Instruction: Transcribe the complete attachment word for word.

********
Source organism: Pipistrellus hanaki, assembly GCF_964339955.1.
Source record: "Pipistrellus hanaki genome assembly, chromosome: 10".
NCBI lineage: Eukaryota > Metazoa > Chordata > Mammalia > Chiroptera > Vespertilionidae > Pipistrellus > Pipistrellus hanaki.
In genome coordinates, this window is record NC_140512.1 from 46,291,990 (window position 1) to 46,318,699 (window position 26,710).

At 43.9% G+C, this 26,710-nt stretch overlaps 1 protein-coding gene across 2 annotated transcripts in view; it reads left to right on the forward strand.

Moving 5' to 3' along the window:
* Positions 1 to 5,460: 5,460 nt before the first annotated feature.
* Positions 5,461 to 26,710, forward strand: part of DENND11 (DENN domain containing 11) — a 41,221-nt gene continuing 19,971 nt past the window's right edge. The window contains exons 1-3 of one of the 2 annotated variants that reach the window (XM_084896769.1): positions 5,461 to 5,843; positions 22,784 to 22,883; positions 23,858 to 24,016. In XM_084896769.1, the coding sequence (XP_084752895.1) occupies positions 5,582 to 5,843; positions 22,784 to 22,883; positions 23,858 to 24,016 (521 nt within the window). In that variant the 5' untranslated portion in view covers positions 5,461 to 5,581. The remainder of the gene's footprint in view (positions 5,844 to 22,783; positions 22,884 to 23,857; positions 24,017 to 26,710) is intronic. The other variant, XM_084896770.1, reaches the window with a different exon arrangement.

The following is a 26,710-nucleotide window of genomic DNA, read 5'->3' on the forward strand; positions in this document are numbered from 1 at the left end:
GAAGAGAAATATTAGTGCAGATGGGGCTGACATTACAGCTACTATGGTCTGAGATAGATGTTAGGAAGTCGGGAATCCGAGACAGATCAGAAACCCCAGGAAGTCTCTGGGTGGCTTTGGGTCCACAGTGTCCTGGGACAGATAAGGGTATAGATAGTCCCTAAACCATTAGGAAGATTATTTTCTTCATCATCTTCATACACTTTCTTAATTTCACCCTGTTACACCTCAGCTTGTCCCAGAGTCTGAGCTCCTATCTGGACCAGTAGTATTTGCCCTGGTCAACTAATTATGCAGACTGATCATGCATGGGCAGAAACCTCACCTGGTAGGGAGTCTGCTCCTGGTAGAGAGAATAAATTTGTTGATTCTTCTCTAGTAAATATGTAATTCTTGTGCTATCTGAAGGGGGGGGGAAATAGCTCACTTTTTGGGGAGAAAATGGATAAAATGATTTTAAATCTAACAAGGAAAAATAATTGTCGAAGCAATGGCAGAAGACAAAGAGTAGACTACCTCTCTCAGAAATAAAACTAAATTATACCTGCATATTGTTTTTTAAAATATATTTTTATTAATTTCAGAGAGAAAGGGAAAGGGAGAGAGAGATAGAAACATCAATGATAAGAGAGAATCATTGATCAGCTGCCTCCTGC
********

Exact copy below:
Source organism: Pipistrellus hanaki, assembly GCF_964339955.1.
Source record: "Pipistrellus hanaki genome assembly, chromosome: 10".
NCBI lineage: Eukaryota > Metazoa > Chordata > Mammalia > Chiroptera > Vespertilionidae > Pipistrellus > Pipistrellus hanaki.
In genome coordinates, this window is record NC_140512.1 from 46,291,990 (window position 1) to 46,318,699 (window position 26,710).

At 43.9% G+C, this 26,710-nt stretch overlaps 1 protein-coding gene across 2 annotated transcripts in view; it reads left to right on the forward strand.

Moving 5' to 3' along the window:
* Positions 1 to 5,460: 5,460 nt before the first annotated feature.
* Positions 5,461 to 26,710, forward strand: part of DENND11 (DENN domain containing 11) — a 41,221-nt gene continuing 19,971 nt past the window's right edge. The window contains exons 1-3 of one of the 2 annotated variants that reach the window (XM_084896769.1): positions 5,461 to 5,843; positions 22,784 to 22,883; positions 23,858 to 24,016. In XM_084896769.1, the coding sequence (XP_084752895.1) occupies positions 5,582 to 5,843; positions 22,784 to 22,883; positions 23,858 to 24,016 (521 nt within the window). In that variant the 5' untranslated portion in view covers positions 5,461 to 5,581. The remainder of the gene's footprint in view (positions 5,844 to 22,783; positions 22,884 to 23,857; positions 24,017 to 26,710) is intronic. The other variant, XM_084896770.1, reaches the window with a different exon arrangement.

The following is a 26,710-nucleotide window of genomic DNA, read 5'->3' on the forward strand; positions in this document are numbered from 1 at the left end:
GAAGAGAAATATTAGTGCAGATGGGGCTGACATTACAGCTACTATGGTCTGAGATAGATGTTAGGAAGTCGGGAATCCGAGACAGATCAGAAACCCCAGGAAGTCTCTGGGTGGCTTTGGGTCCACAGTGTCCTGGGACAGATAAGGGTATAGATAGTCCCTAAACCATTAGGAAGATTATTTTCTTCATCATCTTCATACACTTTCTTAATTTCACCCTGTTACACCTCAGCTTGTCCCAGAGTCTGAGCTCCTATCTGGACCAGTAGTATTTGCCCTGGTCAACTAATTATGCAGACTGATCATGCATGGGCAGAAACCTCACCTGGTAGGGAGTCTGCTCCTGGTAGAGAGAATAAATTTGTTGATTCTTCTCTAGTAAATATGTAATTCTTGTGCTATCTGAAGGGGGGGGGAAATAGCTCACTTTTTGGGGAGAAAATGGATAAAATGATTTTAAATCTAACAAGGAAAAATAATTGTCGAAGCAATGGCAGAAGACAAAGAGTAGACTACCTCTCTCAGAAATAAAACTAAATTATACCTGCATATTGTTTTTTAAAATATATTTTTATTAATTTCAGAGAGAAAGGGAAAGGGAGAGAGAGATAGAAACATCAATGATAAGAGAGAATCATTGATCAGCTGCCTCCTGC